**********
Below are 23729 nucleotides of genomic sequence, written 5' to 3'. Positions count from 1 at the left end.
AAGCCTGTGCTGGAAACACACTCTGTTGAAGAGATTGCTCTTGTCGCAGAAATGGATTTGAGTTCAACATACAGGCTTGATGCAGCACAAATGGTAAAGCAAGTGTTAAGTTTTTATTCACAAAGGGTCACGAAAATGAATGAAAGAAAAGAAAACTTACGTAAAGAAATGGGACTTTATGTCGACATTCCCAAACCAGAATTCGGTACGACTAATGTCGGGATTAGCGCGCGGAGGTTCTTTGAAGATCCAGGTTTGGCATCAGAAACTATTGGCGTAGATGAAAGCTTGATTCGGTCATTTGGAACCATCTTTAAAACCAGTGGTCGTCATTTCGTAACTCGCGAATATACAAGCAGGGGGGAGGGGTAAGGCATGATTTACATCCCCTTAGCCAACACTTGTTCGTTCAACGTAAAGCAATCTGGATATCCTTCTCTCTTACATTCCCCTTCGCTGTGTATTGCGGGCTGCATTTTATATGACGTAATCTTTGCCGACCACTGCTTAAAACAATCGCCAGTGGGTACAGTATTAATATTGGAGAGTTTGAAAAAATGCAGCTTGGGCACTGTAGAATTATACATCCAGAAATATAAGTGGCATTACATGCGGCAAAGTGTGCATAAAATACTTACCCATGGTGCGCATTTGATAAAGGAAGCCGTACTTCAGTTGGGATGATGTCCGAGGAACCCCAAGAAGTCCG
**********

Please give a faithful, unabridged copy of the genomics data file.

Below are 23729 nucleotides of genomic sequence, written 5' to 3'. Positions count from 1 at the left end.
AAGCCTGTGCTGGAAACACACTCTGTTGAAGAGATTGCTCTTGTCGCAGAAATGGATTTGAGTTCAACATACAGGCTTGATGCAGCACAAATGGTAAAGCAAGTGTTAAGTTTTTATTCACAAAGGGTCACGAAAATGAATGAAAGAAAAGAAAACTTACGTAAAGAAATGGGACTTTATGTCGACATTCCCAAACCAGAATTCGGTACGACTAATGTCGGGATTAGCGCGCGGAGGTTCTTTGAAGATCCAGGTTTGGCATCAGAAACTATTGGCGTAGATGAAAGCTTGATTCGGTCATTTGGAACCATCTTTAAAACCAGTGGTCGTCATTTCGTAACTCGCGAATATACAAGCAGGGGGGAGGGGTAAGGCATGATTTACATCCCCTTAGCCAACACTTGTTCGTTCAACGTAAAGCAATCTGGATATCCTTCTCTCTTACATTCCCCTTCGCTGTGTATTGCGGGCTGCATTTTATATGACGTAATCTTTGCCGACCACTGCTTAAAACAATCGCCAGTGGGTACAGTATTAATATTGGAGAGTTTGAAAAAATGCAGCTTGGGCACTGTAGAATTATACATCCAGAAATATAAGTGGCATTACATGCGGCAAAGTGTGCATAAAATACTTACCCATGGTGCGCATTTGATAAAGGAAGCCGTACTTCAGTTGGGATGATGTCCGAGGAACCCCAAGAAGTCCG